Leaky heart valves can leave patients struggling for breath and lead to heart failure. Repair usually involves open heart surgery but Michael Hammond, 66, an architectural website editor from Hove in Sussex, underwent a world first procedure to treat it, as he tells CAROL DAVIS.
After a busy August bank holiday laying a new deck five years ago, I started to feel a strange fluttering in my heart, as though gerbils were running around my chest. It made me anxious. Until then, I’d always been so well.
The next day I saw my GP, who sent me straight to hospital where they diagnosed atrial fibrillation — an abnormal heart rhythm. Doctors delivered an electric shock to jolt my heart back into a normal rhythm.
Two weeks later I had an echocardiogram — an ultrasound scan of the heart — which revealed a leaking mitral valve.
This meant my heart wasn’t working efficiently as the cords attaching the valve to the heart wall had snapped and it was allowing oxygenated blood to slip backwards.
Repair of leaky heart valves usually involves open heart surgery but Michael Hammond, 66, an architectural website editor from Hove in Sussex, underwent a world first procedure to treat it
Leaky heart valves can leave patients struggling for breath and lead to heart failure [file]
I was stunned. I was still cycling everywhere and wasn’t experiencing breathlessness.
Doctors said I needed open heart surgery to repair the valve. I spent ten days in hospital and came out on Christmas Eve 2013. After that I had echocardiograms every three months to check my valve function.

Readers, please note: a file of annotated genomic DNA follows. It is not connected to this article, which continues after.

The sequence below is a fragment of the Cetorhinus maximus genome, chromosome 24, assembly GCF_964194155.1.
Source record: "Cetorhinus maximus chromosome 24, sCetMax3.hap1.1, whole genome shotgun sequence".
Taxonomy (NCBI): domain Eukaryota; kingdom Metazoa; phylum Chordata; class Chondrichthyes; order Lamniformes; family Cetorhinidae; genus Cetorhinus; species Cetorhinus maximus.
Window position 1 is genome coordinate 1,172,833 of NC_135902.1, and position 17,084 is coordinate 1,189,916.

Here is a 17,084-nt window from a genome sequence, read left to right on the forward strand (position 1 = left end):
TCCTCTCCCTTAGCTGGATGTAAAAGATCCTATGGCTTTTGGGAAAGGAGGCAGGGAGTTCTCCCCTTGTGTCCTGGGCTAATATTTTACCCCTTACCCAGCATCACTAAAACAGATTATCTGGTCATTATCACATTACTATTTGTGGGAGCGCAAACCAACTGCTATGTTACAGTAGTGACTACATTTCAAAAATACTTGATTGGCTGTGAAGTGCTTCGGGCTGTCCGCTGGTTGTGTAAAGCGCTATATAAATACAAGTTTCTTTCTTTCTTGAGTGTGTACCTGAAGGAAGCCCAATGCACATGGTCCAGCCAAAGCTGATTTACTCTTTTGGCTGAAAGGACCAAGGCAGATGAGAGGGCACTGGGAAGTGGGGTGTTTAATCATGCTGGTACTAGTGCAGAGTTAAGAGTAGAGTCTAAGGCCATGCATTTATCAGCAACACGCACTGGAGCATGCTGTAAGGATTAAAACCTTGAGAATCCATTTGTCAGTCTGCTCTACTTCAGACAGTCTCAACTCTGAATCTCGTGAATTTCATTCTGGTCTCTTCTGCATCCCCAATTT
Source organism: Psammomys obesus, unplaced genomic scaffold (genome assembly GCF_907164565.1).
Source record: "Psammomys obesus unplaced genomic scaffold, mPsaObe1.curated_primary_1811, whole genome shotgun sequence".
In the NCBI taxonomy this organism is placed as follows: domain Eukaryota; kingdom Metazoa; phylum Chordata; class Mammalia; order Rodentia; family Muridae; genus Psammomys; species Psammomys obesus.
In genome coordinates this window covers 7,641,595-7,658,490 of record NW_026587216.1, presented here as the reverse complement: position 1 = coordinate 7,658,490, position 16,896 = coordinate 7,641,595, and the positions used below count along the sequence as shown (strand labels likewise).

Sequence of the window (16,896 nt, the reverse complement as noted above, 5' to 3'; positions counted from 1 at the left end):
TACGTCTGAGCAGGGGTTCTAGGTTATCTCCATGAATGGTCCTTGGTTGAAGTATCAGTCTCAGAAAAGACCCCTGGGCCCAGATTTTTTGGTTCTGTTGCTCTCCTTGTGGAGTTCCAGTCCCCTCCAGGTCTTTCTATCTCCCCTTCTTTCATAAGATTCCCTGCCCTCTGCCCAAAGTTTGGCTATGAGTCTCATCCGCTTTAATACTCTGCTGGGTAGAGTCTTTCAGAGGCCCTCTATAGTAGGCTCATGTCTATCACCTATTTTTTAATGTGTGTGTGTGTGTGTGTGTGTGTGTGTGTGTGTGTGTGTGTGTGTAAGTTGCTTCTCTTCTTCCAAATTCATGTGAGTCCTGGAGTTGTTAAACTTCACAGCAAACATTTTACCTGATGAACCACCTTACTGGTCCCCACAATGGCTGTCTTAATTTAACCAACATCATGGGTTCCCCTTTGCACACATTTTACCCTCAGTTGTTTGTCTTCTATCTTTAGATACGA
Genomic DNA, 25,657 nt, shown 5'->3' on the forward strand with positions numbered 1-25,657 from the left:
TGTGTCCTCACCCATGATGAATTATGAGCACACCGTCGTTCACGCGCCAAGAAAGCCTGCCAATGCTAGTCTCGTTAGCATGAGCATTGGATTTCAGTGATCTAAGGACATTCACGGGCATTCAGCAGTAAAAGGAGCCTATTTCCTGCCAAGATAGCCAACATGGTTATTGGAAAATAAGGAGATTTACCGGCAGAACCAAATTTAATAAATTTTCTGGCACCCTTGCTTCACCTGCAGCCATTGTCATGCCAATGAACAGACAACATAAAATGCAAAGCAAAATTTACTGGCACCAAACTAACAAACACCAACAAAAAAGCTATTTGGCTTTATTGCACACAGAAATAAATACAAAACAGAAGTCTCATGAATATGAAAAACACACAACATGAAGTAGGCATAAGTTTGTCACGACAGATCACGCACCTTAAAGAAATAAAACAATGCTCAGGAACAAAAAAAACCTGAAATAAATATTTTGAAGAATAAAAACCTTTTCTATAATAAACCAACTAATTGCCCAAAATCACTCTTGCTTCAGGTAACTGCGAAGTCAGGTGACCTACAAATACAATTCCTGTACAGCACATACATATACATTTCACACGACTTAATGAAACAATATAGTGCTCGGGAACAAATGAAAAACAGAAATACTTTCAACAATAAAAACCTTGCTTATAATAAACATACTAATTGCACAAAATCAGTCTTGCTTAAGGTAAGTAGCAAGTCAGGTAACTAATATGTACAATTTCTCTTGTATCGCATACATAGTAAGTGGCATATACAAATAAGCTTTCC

Then, in summer 2015, I was devastated to learn that more cords had snapped. I couldn’t face more open heart surgery but the doctors agreed I could put off the procedure as my condition was stable. They’d just continue to monitor me.
Then my mother was also diagnosed with mitral valve failure, but at 86 she wasn’t fit enough for open heart surgery. Instead she had the more unusual option of keyhole surgery to fit a new valve and was in hospital just a few days.
I saw her cardiologist, Professor David Hildick-Smith, in September 2017 and asked if I could have the same procedure.
He said he could fit a new valve through the veins, pushing back the flaps of the natural valve to fit a synthetic one inside it.
I had the procedure at the Royal Sussex County Hospital in Brighton in March. It was a much shorter operation than before and I was in hospital for just three days.
But while I’d kept very fit before the surgery, I struggled for breath afterwards. I couldn’t cycle and my legs felt like lead when I climbed the stairs.
Tests showed that one of the flaps of the new artificial valve was partly blocking another valve close by, leading to the aorta, the body’s main artery. It seemed the only solution was the one I’d tried to avoid: open heart surgery to insert a mechanical valve.
But then Professor Hildick-Smith told me about a new technique using a wire fed into the heart through the veins from the top of the thigh. An electric current is passed through the wire, which acts as a knife cutting through the faulty flap to split it in two so it doesn’t block the blood flow.
A trial is running in the U.S. using this technique prior to a new valve being implanted in order to get the flap of the old one out of the way and avoid a potential blockage, but it had never been done after the valve was in place. I was the first in the world